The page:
Actualmente, este contenido solo está disponible en inglés.
"Would You not have us call down fire?" —Luke 9:54
James and John asked Jesus: " 'Lord, would You not have us call down fire from heaven to destroy them?' [Jesus] turned toward them only to reprimand them" (Lk 9:54-55). On another occasion, Jesus proclaimed: "I have come to light a fire on the earth. How I wish the blaze were ignited!" (Lk 12:49) Sometimes Jesus wants to call down fire; at other times, He doesn't.
Elijah was the world champion in calling down fire from heaven (see 1 Kgs 18:38; 2 Kgs 1:10, 12; Sir 48:3). However, on at least one occasion in Elijah's life, "the Lord was not in the fire" (1 Kgs 19:12). Why is the Lord in some fire and not in others?
The Lord is not usually in the fire of destruction but in the fire of discipleship. Elijah's astounding power to call down fire surrounded the greatest ministry of his life, the calling of Elisha to be his disciple (see 1 Kgs 19:16ff). After Jesus rebuked John and James for wanting to call down fire on the Samaritans, Jesus focused on the call to discipleship (Lk 9:57-62). This culminated in the first Christian Pentecost. "Tongues as of fire appeared, which parted and came to rest on" 120 disciples (Acts 2:3). This led to three thousand people being baptized into discipleship (Acts 2:41).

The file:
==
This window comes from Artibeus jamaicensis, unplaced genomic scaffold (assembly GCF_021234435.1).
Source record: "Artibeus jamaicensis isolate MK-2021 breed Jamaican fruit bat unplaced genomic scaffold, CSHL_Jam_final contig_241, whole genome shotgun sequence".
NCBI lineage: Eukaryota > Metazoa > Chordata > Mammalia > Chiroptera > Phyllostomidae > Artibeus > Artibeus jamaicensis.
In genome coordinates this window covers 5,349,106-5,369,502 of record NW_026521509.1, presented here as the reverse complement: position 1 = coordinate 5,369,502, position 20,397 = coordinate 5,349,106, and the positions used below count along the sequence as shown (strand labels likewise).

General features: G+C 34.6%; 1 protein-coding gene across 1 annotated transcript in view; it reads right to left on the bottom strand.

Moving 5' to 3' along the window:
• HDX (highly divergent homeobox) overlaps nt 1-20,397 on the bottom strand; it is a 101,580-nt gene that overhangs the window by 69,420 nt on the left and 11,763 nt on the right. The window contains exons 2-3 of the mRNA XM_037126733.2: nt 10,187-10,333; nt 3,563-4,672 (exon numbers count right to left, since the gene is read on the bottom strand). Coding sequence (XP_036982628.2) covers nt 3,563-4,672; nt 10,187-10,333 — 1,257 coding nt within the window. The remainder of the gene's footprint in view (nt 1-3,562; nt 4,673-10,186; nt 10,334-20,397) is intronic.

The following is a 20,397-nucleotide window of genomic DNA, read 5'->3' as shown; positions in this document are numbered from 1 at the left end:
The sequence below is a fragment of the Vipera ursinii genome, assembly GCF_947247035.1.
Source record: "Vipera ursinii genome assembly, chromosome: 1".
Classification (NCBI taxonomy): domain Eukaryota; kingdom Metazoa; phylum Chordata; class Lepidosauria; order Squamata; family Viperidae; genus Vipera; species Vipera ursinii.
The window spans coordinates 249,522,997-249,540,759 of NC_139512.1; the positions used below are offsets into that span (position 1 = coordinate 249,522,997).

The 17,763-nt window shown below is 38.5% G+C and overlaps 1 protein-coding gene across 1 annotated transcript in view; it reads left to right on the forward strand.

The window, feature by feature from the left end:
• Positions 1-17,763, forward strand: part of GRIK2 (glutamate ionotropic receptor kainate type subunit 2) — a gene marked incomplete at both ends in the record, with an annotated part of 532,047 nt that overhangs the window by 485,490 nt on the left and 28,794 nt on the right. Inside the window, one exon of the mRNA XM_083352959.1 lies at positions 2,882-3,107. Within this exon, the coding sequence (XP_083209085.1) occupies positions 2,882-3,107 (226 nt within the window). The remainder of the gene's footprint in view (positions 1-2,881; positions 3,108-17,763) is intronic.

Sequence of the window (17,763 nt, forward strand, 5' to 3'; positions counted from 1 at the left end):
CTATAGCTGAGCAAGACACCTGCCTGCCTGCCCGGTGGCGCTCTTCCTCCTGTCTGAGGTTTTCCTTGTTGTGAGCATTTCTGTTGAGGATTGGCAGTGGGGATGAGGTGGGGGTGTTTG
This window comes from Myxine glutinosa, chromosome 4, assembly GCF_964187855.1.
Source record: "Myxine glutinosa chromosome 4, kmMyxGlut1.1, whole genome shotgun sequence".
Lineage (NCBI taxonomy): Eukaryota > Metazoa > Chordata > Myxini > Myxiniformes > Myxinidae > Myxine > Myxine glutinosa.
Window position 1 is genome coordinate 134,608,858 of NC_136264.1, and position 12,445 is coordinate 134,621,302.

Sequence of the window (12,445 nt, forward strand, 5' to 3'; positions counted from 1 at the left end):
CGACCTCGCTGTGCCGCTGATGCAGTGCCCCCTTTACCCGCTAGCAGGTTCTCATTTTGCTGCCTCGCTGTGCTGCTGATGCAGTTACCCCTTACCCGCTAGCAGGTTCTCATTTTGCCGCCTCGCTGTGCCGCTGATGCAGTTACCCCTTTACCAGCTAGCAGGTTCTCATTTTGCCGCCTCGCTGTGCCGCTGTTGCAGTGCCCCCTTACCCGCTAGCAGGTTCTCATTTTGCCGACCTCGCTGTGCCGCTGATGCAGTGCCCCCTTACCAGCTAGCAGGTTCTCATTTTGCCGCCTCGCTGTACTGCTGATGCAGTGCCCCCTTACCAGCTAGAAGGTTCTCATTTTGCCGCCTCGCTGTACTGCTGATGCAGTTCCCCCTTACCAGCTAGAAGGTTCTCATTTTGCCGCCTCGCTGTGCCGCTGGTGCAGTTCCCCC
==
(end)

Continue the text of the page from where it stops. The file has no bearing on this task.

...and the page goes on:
The Lord wants us to call down fire if we call forth disciples. "Light a fire on the earth" (Lk 12:49) to "make disciples of all the nations" (Mt 28:19).
Prayer: Father, set our hearts on fire (Lk 24:32).
Promise: "Remember that you have been called to live in freedom — but not a freedom that gives free rein to the flesh." —Gal 5:13
Praise: Praise You, risen Lord Jesus, for sending the Holy Spirit to light a fire upon the earth. We give You our hearts in worship.
Reference: (For a related teaching on Holy Spirit Our Hope, order, listen to, or download at presentationministries.com our CD 81-3 or DVD 81-CH. 3 or order our tape on audio AV 81-3 or video V 81.)
Rescript: †Most Reverend Joseph R. Binzer, Auxiliary Bishop, Vicar General of the Archdiocese of Cincinnati, January 20, 2016
The Nihil Obstat ("Permission to Publish") is a declaration that a book or pamphlet is considered to be free of doctrinal or moral error. It is not implied that those who have granted the Nihil Obstat agree with the contents, opinions, or statements expressed.